Some Important Differences between Colons and Semicolons – An Essential Guide

Some Important Differences between Colons and Semicolons – An Essential Guide

Differences between Colons and Semicolons

To sharpen up your English-language writing skills, a sound knowledge of the differences between colons and semicolons is recommended. These punctuation marks may appear similar, but their respective purposes are distinct, and mixing them up can bring confusion.

To outline some important differences between colons and semicolons, concise guides to both are provided below.

Colons (:)

Essentially, the colon introduces or defines something.

Introduction

“Canada is made up of the following ten provinces: Alberta, British Columbia, Manitoba, New Brunswick, Newfoundland and Labrador, Nova Scotia, Ontario, Prince Edward Island, Quebec, and Saskatchewan.”

“The main problem for Africa at that time was obvious: famine.”

In the latter example, the colon could be replaced with a comma and the word “namely” and it would still make sense; however, the colon here adds greater emphasis to the problem being introduced.

Mathematicians will also be familiar with the colon being used in various technical contexts such as time (10:45) and ratios (20:1).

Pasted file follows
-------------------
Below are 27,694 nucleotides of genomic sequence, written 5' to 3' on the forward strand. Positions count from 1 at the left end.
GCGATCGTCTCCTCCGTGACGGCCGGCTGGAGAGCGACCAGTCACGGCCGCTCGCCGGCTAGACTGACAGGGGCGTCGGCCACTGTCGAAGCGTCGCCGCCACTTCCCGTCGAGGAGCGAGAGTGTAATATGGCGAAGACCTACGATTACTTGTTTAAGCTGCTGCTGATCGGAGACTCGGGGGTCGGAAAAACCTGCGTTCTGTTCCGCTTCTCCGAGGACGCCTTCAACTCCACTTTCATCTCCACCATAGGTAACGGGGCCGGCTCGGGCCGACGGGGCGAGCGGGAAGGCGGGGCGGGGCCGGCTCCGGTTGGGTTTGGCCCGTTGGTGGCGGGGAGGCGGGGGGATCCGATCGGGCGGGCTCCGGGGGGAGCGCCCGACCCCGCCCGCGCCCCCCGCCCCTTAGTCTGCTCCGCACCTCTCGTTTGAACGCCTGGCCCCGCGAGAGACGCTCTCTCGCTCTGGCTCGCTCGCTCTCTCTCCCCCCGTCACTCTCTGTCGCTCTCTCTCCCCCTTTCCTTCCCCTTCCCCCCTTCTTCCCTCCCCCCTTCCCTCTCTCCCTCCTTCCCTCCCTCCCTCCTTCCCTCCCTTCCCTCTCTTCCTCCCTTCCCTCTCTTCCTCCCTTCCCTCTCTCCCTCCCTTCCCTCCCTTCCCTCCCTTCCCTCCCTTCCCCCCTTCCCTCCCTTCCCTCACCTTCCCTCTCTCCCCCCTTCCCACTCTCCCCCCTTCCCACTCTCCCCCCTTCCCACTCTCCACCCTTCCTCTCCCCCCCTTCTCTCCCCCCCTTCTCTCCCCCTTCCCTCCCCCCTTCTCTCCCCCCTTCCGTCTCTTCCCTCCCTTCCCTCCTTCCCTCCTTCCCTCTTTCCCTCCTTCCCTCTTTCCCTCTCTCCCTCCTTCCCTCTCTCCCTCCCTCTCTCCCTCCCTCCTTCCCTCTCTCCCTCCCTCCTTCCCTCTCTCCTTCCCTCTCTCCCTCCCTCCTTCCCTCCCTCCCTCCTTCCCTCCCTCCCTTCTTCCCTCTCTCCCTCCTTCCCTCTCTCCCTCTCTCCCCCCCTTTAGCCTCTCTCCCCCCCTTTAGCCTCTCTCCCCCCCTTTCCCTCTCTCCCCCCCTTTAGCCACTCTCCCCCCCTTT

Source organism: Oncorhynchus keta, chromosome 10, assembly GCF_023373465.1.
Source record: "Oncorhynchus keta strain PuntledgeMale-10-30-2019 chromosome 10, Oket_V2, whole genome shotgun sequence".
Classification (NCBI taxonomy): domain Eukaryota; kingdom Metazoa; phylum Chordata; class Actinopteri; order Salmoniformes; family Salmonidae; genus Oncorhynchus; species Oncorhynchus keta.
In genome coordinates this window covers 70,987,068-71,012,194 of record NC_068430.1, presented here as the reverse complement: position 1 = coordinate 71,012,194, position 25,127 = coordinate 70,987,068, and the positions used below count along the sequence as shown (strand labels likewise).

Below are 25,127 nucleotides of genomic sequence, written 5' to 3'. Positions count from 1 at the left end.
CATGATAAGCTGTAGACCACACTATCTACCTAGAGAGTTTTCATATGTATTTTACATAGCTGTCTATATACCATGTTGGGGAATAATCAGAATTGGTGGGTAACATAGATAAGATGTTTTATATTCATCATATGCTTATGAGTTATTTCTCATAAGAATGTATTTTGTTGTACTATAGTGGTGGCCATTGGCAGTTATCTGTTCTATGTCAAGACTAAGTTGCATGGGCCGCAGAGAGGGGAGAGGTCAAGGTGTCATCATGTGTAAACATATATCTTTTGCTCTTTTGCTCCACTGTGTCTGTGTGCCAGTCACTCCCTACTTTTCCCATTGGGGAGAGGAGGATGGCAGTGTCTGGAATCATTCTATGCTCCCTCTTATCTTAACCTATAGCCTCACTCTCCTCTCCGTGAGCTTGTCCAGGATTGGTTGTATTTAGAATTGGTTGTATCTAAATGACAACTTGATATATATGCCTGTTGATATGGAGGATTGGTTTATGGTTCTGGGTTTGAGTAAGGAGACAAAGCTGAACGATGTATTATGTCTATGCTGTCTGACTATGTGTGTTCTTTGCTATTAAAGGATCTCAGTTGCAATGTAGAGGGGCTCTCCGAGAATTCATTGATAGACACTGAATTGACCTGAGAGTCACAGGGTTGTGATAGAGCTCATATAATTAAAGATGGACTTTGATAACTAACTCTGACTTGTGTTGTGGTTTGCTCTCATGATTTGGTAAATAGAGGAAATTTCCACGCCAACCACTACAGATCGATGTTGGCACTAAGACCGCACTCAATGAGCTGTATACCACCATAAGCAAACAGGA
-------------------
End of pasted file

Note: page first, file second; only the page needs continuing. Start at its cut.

Semicolons (;)

On the other hand, the semicolon has one prominent purpose: to combine two already complete sentences that are closely connected.

“It was one of the driest summers on record in the region; the lack of rainfall did not bode well for the harvest.”

Here, a full stop could replace the semicolon to create two sentences, which would still be grammatically acceptable. Likewise, replacing the semicolon with the word “and” would be fine.

The semicolon however allows the writer to demonstrate to the reader the tightness of the connection between the first and second parts. It also instructs the reader to take a short pause, thus ensuring that the sentence is given the due time and consideration.

Crucially, for a semicolon to be appropriate, both sentences being combined must already be complete (as is the case in the dry summer example above).

The following is an example of a semicolon wrongly applied, because the first part is not a complete sentence:

“In the wake of an economic downturn; unemployment soared to a record high.”

The semicolon is sometimes inserted before the words ‘however’, ‘otherwise’ and ‘therefore’. For instance:

“Invitations had gone out to over 100 people; however, only a handful of guests showed up.”

Another example of appropriate semicolon usage is to clearly separate things in complex lists (introduced first by a colon of course!).

“Various golfing legends were due to attend such as: Padraig Harrington, two-time winner of the Open Championship; Peter Alliss, legendary BBC commentator; and Bernard Gallacher, European Ryder Cup captain from 1991 to 1995.”

For further detail on the differences between colons and semicolons, we recommend reading the University of Sussex’s guidance on the subject.

Reading this blog post will hopefully have sharpened your knowledge of two commonly used punctuation marks: colons and semicolons.

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